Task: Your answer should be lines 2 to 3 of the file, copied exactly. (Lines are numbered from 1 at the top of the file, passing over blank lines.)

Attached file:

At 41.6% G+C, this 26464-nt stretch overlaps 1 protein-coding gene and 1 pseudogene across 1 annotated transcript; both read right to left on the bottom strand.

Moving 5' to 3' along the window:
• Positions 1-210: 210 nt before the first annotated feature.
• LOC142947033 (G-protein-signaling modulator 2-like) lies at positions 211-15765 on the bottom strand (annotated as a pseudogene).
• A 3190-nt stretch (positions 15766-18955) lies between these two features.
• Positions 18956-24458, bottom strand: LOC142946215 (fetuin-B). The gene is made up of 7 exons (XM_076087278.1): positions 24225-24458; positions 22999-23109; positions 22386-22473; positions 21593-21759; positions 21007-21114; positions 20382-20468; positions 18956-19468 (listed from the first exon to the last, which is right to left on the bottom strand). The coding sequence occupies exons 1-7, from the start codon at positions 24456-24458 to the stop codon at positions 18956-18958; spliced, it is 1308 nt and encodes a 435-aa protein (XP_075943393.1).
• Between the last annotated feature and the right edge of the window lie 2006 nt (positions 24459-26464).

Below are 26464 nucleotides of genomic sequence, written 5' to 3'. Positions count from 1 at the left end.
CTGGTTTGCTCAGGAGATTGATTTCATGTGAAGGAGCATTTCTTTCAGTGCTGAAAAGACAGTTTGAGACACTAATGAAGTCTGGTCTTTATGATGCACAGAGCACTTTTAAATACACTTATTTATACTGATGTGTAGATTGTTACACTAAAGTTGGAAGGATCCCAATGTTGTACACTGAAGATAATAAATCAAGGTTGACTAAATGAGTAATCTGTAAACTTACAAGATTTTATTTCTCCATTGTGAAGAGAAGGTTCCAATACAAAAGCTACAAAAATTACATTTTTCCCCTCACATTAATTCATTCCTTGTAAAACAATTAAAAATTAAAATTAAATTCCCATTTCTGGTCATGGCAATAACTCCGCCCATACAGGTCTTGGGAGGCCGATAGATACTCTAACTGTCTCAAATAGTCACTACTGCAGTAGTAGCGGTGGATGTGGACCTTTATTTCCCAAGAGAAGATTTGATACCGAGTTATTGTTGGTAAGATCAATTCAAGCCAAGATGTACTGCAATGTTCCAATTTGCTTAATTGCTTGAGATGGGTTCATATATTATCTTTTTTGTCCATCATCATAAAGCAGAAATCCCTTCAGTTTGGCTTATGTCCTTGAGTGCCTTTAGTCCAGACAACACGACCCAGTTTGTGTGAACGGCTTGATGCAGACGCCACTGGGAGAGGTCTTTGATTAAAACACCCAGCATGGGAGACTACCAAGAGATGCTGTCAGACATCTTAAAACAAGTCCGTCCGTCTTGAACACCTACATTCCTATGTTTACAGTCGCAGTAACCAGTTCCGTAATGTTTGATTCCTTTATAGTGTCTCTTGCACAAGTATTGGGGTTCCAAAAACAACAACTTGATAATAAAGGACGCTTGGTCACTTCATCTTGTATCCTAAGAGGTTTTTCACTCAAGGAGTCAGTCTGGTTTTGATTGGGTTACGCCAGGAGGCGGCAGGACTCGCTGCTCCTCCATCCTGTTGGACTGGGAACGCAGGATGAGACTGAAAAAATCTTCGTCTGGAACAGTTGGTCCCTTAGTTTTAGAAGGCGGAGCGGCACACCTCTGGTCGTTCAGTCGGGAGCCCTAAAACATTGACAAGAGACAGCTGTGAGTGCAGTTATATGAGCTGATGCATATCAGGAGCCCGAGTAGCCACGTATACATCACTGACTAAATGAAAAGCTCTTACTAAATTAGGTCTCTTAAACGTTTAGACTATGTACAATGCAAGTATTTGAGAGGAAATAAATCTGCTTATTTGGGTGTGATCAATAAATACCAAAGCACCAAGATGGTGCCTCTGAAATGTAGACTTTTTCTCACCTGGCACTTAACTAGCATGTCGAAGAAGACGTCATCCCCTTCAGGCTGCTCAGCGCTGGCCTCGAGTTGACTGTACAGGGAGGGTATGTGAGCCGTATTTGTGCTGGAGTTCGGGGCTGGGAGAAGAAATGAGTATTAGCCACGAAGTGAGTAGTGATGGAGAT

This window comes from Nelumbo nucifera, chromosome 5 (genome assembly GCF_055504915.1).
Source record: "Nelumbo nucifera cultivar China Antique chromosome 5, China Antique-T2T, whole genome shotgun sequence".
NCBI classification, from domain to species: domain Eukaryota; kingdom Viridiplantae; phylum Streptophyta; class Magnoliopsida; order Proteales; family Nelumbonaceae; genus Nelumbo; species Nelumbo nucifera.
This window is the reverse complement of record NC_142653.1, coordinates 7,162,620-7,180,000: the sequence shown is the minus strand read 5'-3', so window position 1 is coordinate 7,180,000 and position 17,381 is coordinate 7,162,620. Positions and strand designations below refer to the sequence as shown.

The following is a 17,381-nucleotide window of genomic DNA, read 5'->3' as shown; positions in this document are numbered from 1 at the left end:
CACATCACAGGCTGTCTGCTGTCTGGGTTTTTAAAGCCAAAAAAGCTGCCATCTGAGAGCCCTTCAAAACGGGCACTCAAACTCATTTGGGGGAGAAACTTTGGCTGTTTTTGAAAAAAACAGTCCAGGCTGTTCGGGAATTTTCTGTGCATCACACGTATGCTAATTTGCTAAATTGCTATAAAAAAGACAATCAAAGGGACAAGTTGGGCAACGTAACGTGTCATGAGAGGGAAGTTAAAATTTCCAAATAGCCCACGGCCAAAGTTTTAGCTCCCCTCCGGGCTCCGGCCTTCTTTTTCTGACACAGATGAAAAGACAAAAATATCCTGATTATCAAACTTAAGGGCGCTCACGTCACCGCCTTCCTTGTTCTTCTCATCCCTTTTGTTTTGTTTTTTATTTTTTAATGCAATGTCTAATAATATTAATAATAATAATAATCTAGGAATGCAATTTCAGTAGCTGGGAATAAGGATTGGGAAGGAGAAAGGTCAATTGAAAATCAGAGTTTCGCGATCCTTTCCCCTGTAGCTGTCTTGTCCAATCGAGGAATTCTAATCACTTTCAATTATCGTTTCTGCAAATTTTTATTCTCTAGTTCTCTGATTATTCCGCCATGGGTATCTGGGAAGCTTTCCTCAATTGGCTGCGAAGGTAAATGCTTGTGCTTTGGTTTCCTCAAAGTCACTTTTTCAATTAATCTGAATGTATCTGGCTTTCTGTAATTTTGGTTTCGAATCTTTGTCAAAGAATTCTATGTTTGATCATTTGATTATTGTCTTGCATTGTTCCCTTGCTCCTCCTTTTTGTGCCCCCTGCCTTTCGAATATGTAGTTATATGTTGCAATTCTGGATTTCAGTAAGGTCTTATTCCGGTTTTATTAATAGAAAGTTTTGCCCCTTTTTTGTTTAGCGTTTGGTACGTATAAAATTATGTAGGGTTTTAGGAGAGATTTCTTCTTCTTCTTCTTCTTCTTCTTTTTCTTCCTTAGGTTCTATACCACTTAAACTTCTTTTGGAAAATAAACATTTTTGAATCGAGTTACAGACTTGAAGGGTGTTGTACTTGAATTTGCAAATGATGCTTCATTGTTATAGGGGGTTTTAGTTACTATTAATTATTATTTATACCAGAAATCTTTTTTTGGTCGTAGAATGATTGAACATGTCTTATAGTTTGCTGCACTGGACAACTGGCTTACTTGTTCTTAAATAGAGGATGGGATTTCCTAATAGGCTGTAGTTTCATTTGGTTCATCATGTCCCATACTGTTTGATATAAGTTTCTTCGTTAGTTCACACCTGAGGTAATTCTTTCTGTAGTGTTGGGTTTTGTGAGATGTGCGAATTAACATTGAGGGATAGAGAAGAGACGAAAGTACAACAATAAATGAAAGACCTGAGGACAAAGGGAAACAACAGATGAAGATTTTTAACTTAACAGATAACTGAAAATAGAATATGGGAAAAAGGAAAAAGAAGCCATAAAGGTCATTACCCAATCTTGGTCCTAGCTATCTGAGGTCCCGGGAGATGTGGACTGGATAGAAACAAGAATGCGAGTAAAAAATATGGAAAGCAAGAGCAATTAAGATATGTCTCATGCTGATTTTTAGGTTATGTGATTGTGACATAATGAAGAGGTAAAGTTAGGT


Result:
Moving 5' to 3' along the window:
• Positions 1-210: 210 nt before the first annotated feature.